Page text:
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4.1. Procedure – Configuring syslog-ng on client hosts


To configure syslog-ng on a client host, complete the following steps.


  1. Install the syslog-ng application on the host. For details installing syslog-ng on specific operating systems, see Chapter 3, Installing syslog-ng.

  2. Configure the local sources to collect the log messages of the host. Starting with version 3.2, syslog-ng PE automatically collects the log messages that use the native system logging method of the platform, for example, messages from /dev/log on Linux, or /dev/klog on FreeBSD. For a complete list of messages that are collected automatically, see Section 6.12, system: Collecting the system-specific log messages of a platform.

    Add sources to collect the messages from your log files. File sources look like this:

    source s_myfilesource {
            file("/var/log/myapplication.log" follow-freq(1)); };

    Name every source uniquely. For details on configuring file sources, see Section 6.3, file: Collecting messages from text files.


    Many applications send log messages to logfiles by default (for example, the Roundcube webmail client, or the ProFTPD FTP server), but can be configured to send them to syslog instead. If possible, it is recommended to reconfigure the application that way.


    The default configuration file of syslog-ng PE collects platform-specific log messages and the internal log messages of syslog-ng PE.

    source s_local {
  3. Create a network destination that points directly to the syslog-ng server, or to a local relay. The network destination greatly depends on the protocol that your log server or relay accepts messages. Many systems still use the legacy BSD-syslog protocol (RFC3162) over the unreliable UDP transport:

    destination d_network { network("" transport("udp")); };

    However, if possible, use the much more reliable IETF-syslog protocol over TCP transport:

    destination d_network { syslog("" transport("tcp")); };

    Make sure to use a destination that matches the source you configure on your syslog-ng server or relay. For details, see Section 2.13, Things to consider when forwarding messages between syslog-ng PE hosts.

  4. Create a log statement connecting the local sources to the syslog-ng server or relay. For example:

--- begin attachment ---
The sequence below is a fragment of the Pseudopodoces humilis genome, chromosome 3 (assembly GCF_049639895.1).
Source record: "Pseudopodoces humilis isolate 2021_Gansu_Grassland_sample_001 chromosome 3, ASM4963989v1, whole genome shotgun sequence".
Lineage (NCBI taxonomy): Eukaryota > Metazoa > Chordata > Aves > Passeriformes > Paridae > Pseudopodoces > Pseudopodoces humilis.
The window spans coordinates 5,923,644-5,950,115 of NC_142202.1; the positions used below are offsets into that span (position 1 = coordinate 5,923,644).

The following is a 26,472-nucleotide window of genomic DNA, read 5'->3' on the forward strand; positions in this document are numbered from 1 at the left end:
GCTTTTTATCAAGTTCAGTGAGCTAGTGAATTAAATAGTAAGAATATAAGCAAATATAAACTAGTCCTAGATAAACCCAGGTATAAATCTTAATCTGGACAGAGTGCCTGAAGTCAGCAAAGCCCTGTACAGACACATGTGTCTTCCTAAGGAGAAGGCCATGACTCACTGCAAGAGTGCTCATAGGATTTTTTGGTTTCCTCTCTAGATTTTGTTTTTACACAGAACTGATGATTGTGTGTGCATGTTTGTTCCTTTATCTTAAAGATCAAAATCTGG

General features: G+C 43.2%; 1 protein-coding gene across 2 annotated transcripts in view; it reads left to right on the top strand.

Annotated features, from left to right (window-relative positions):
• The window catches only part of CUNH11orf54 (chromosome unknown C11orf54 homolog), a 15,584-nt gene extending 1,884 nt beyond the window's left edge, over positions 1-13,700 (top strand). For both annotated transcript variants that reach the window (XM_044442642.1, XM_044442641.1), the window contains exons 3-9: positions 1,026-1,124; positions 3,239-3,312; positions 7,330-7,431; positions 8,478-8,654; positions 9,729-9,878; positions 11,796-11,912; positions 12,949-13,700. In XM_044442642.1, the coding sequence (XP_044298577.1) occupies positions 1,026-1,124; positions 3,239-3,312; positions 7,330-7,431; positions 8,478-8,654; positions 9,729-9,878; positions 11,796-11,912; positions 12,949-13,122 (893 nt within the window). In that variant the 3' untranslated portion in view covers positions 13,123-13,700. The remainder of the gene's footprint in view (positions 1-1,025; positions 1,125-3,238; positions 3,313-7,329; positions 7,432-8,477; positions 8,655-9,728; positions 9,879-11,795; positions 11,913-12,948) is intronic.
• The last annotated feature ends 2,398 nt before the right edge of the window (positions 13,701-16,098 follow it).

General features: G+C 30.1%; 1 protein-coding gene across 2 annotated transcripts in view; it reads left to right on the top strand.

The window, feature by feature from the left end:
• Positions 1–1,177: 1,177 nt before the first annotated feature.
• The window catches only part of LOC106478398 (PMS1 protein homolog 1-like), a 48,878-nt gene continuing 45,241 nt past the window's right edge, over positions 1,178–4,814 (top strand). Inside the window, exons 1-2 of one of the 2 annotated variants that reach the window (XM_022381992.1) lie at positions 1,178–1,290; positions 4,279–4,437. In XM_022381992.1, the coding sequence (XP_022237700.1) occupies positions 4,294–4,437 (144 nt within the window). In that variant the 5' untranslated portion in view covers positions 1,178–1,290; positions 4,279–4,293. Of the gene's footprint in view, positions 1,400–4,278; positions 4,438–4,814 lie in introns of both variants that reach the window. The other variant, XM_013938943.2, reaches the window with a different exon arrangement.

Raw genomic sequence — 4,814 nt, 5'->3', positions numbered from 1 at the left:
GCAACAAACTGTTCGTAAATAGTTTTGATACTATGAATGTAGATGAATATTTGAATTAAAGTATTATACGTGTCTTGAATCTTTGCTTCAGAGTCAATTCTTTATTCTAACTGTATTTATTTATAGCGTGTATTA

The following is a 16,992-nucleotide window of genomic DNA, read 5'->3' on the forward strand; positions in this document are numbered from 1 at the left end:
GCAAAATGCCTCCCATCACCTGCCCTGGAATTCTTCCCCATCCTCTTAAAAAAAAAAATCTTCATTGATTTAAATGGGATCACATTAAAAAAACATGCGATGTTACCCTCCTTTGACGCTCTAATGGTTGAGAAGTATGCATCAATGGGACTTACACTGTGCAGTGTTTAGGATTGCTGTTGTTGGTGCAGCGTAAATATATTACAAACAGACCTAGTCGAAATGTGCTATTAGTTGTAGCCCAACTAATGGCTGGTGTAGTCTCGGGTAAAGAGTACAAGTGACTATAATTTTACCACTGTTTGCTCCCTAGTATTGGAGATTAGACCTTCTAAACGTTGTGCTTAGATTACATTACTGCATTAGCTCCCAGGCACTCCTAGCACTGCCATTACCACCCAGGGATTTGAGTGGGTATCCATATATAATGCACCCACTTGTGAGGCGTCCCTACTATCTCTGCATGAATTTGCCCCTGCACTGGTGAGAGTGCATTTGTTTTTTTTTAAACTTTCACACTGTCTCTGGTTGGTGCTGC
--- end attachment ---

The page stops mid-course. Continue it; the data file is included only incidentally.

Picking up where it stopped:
log {
            source(s_local); destination(d_network); };
  5. If the logs will also be stored locally on the host, create local file destinations.


    The default configuration of syslog-ng PE places the collected messages into the /var/log/messages file:

    destination d_local {
        file("/var/log/messages"); };
  6. Create a log statement connecting the local sources to the file destination.


    The default configuration of syslog-ng PE has only one log statement:

    log {
        source(s_local); destination(d_local); };
  7. Set filters, macros and other features and options (for example TLS encryption) as necessary.

    Example 4.1. The default configuration file of syslog-ng PE

    The following is the default configuration file of syslog-ng PE 7.0.8. It collects local log messages and the log messages of syslog-ng PE and saves them in the /var/log/messages file.

    @version: 7.0.8
    @include "scl.conf"
    source s_local { system(); internal(); };
    destination d_local {
                file("/var/log/messages"); };
    log { source(s_local); destination(d_local); };
    Example 4.2. A simple configuration for clients

    The following is a simple configuration file that collects local log messages and forwards them to a logserver using the IETF-syslog protocol.

    @version: 7.0.8
    @include "scl.conf"
    source s_local { system(); internal(); };
    destination d_syslog_tcp {
                 syslog("" transport("tcp") port(2010)); };
    log { source(s_local);destination(d_syslog_tcp); };

    If you experience difficulties, see Chapter 18, Troubleshooting syslog-ng for tips on solving common problems.